12–13.   When Pasiphaë, wife of King Minos of Crete, became 
enamoured of a bull, Daedalus built a wooden cow for her to enter; 
the offspring of this union was  the Minotaur, part man, part beast.  
The product of an act of violence against nature (see Canto XIV), 
the Minotaur is an appropriate guardian for this seventh circle. ^ 
19. "Your sister" refers to Ariadne, human daughter of Pasiphaë and thus half–sister to the Minotaur. ^
35–36.   Because Virgil's previous visit was before Christ's death, 
the  boulders were still intact. ^ 
39. The "spoils" are the just souls of the Old Testament, whom Christ took from Satan on his descent into Hell. ^
40–41.   An earthquake occurred at the moment of Christ's death; 
see Matthew 27:51. ^ 
42–44. According to Empedocles, if the universe were ruled only by love, without the separating influence of hate, it would crunch together to produce chaos. ^
48.   Phlegethon, river of boiling blood. ^ 
56.   Mythical creatures, half–man, half–horse. ^ 
66.   Chiron, chief of the Centaurs, was noted for his wisdom, 
and was said to have tutored Achilles, Aesculapius, Hercules 
and others. ^ 
68–70. The centaur Nessus tried to rape Hercules' wife Dejanira and consequently was killed by Hercules with a poisoned arrow. Dying, Nessus gave Dejanira his own robe, dipped in his blood, pretending it was a love charm. When she brought it to Hercules he died a painful death, and she hanged herself. ^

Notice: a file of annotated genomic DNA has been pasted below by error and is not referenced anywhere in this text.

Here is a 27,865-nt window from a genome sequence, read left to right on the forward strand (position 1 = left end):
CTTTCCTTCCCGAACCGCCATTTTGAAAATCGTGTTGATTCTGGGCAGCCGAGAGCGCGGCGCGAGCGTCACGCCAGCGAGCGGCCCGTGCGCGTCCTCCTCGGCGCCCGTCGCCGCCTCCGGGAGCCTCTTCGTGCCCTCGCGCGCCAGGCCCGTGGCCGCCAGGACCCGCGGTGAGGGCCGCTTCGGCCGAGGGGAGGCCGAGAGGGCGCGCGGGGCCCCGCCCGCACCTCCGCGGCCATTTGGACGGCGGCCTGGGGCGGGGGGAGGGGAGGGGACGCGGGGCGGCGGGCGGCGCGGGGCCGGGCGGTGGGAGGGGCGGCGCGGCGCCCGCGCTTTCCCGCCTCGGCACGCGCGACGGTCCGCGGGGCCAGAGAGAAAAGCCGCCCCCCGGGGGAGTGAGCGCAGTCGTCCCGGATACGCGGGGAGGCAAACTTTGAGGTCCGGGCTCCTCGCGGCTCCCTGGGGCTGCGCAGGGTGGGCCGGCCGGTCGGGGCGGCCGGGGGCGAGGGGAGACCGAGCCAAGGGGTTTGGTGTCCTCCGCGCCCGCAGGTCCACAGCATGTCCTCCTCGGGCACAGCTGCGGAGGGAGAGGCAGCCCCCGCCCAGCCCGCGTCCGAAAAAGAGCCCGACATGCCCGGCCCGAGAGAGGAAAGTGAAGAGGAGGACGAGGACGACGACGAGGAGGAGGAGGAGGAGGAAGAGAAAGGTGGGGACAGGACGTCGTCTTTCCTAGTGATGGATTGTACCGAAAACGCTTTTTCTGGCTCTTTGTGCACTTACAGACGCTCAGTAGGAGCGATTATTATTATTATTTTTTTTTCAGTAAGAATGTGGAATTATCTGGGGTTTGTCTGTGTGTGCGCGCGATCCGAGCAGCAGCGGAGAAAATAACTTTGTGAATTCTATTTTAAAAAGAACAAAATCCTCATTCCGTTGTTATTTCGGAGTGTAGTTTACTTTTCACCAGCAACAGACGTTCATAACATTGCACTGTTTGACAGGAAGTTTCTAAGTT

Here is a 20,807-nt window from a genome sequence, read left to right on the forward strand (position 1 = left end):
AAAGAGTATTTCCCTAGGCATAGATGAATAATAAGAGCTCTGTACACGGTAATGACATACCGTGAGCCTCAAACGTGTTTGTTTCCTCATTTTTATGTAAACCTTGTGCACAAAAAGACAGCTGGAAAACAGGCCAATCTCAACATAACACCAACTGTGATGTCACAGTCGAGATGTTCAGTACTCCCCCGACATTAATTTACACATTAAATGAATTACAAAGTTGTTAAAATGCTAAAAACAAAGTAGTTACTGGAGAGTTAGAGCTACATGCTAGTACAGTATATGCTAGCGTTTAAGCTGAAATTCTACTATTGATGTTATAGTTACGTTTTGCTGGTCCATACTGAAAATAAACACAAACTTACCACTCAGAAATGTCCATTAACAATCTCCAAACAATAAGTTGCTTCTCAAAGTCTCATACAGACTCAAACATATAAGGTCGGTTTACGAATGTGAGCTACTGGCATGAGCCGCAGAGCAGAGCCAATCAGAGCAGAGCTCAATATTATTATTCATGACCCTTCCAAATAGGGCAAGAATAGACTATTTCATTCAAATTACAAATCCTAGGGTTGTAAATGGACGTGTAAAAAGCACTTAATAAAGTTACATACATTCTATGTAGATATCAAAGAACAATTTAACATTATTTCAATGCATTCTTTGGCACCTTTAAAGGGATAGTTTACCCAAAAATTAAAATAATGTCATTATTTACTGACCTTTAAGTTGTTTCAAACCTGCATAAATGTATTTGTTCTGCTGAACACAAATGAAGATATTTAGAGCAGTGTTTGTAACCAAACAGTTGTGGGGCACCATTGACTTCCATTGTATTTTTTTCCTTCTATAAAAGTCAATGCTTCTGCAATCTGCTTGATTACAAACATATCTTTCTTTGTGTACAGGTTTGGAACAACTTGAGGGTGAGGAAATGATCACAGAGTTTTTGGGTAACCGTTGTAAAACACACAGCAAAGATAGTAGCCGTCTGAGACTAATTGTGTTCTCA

88.   " She" refers to Beatrice. ^ 
107. Either Alexander the Great, or Alexander of Pherae, tyrant of Thessaly. 
108.   Either Dionysus the Elder or Dionysus the Younger, both 
tyrants of Syracuse. ^
109.   Azzolino da Romano (1194–1259), chief of the Ghibellines 
in northern Italy, was noted for his cruel massacre of the Paduans. ^
111–112. Opizzo d'Esti, Marquis of Ferrara, was a cruel tyrant who was said to have been murdered by his son. "Stepson" is used to point to the unnaturalness of the crime, or perhaps to imply that he was illegitimate. ^
118–120. In an act of revenge, Guy de Montfort murdered the nephew 
of Henry III of England.  According to Villani's Chronicles, 
a statue of the victim, holding a golden casket containing his 
heart, was placed on London Bridge. ^
134.   Attila was King of the Huns in the fifth century. ^
135. Pyrrhus is either the son of Achilles, whose cruelty Virgil particularly notes in the Aeneid, or the King of Epirus in early Roman times. Sextus was the son of Pompey. ^
138.   These were famous highwaymen.  The latter was excommunicated 
in 1268 by Pope Clement IV. ^
139.   There has in fact been no mention of the first crossing 
of the river. ^